Monday, February 23, 2009

Italy gets tough on sexual violence and immigrants

Friday, February 20, 2009

ROME: Italy's conservative government approved tougher measures to crack down on sexual violence and illegal immigration Friday after a spate of rapes blamed mostly on foreigners.

The package increases jail sentences for rape, gives free legal counsel to victims of sexual violence and makes stalking a crime. The decree also allows mayors to organize patrols of unarmed citizens to boost security on city streets. That measure has drawn criticism from the center-left opposition, which says the government is promoting vigilante justice.

A series of rapes in recent weeks has shocked Italy, particularly since most have been blamed on foreigners, especially Romanians. Two Romanians were arrested this week for allegedly raping a 14-year-old girl on Valentine's Day.

Several violent attacks on immigrants also have been reported.

At a news conference Friday, Interior Minister Roberto Maroni defended the measures, saying that setting up organized groups of volunteers would avoid the creation of "do-it-yourself" patrols seeking to take matters into their own hands.

But the volunteer patrols have drawn criticism, including from the Vatican.

The No. 2 official in the Pontifical Council for Migrants, Monsignor Agostino Marchetto, said the creation of such patrols represented "an abdication of the state" and said it wasn't the right way to deal with the issue, the ANSA news agency reported.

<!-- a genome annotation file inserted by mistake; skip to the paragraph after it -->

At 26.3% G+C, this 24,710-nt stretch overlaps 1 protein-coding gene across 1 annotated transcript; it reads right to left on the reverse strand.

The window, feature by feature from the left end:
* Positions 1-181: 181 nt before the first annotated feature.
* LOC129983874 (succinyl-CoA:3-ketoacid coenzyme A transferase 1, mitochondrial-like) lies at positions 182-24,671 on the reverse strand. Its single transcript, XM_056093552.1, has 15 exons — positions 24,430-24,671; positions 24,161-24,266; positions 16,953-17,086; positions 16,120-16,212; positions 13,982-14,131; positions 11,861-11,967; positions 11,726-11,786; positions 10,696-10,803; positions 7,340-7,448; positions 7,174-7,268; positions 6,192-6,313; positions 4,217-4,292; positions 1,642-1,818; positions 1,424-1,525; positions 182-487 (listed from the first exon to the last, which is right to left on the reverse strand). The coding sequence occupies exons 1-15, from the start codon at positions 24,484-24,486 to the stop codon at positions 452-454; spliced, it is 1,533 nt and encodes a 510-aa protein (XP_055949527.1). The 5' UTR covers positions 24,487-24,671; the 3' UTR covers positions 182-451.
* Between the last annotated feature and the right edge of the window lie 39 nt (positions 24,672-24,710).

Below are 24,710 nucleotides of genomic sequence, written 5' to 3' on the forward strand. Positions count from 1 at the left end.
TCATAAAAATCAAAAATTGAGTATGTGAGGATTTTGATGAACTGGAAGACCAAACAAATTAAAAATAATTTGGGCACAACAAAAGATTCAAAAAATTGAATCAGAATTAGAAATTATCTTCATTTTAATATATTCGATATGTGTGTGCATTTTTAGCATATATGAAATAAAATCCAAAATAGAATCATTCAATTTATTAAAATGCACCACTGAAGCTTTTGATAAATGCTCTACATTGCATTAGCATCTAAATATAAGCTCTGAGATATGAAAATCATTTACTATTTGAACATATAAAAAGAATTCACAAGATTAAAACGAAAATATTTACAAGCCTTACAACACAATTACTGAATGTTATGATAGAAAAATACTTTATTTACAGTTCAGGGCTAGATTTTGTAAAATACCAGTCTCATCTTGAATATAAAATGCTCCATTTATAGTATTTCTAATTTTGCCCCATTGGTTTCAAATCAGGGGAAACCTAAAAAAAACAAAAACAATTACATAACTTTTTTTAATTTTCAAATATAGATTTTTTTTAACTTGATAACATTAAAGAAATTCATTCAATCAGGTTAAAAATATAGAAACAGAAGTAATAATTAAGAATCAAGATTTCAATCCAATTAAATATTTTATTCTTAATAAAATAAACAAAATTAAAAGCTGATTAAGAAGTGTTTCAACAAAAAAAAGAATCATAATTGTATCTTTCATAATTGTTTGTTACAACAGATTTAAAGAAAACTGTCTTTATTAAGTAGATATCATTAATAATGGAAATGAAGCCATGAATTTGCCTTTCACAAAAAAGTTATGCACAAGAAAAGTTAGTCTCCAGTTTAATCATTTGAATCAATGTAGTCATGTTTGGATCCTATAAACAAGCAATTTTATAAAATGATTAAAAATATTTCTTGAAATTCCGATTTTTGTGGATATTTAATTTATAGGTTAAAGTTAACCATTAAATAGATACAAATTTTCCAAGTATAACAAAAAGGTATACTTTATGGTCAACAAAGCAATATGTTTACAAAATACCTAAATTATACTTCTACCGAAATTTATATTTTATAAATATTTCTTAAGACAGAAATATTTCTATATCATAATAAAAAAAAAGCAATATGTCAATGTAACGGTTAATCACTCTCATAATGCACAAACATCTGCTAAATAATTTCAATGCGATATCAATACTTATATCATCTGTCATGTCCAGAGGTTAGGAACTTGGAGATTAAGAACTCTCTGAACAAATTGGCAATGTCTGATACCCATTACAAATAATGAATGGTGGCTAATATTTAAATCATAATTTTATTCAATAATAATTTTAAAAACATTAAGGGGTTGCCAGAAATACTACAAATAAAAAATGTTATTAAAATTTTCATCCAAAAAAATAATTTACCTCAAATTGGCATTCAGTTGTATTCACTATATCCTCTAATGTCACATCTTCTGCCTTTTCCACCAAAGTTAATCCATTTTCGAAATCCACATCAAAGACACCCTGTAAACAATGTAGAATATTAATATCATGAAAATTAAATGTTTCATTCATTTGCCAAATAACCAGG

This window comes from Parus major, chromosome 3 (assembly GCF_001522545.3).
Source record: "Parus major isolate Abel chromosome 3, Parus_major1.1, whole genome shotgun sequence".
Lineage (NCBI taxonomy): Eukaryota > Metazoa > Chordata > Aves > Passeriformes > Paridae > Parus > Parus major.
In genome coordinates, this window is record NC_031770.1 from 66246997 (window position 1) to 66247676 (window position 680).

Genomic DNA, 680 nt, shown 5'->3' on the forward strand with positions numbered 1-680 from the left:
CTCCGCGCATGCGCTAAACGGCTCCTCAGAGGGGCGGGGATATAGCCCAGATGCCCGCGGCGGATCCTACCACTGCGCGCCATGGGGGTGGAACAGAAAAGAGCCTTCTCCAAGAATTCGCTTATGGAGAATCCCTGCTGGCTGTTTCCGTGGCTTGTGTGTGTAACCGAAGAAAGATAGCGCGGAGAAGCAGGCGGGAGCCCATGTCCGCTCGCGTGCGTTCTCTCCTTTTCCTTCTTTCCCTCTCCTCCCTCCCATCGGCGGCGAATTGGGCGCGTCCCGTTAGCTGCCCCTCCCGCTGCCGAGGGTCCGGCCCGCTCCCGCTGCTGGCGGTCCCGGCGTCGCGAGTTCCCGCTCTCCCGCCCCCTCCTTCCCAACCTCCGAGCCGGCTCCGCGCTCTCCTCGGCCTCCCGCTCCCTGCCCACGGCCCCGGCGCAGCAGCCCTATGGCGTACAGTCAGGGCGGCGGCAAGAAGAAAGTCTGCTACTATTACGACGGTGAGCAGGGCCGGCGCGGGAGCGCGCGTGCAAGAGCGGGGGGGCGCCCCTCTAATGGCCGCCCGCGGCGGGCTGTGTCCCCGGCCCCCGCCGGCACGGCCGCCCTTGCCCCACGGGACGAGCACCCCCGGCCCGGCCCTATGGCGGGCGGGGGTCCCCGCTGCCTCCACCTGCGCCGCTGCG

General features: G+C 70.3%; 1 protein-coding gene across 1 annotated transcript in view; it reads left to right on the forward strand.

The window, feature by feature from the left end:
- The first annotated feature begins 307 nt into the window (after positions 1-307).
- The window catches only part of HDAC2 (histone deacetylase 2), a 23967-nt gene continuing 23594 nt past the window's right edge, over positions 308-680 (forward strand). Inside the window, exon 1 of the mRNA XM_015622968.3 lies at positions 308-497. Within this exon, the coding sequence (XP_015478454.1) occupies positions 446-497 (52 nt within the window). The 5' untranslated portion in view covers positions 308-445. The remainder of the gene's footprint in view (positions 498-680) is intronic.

The decree also allows authorities to detain immigrants for six months — up from two months — while they work to identify them, process asylum requests and expel those not entitled to stay.

The decree must be approved by Parliament, where Berlusconi's forces enjoy a comfortable majority.

Meanwhile, Romania's foreign minister said his country does not want citizens suspected of committing crimes in Italy to be repatriated. Cristian Diaconescu will travel to Italy on Monday, where he will discuss the issue with Italian Foreign Minister Franco Frattini.

Diaconescu told foreign journalists Friday there are 33 Romanians convicted of crimes awaiting repatriation from Italy. He did not specify whether they were already serving sentences or would serve their them in Romania.

He said that it was not fair to repatriate someone merely on the basis they were a suspect and that they should be able to defend themselves at a trial.

He estimates there are 1 million Romanians living and working in Italy.

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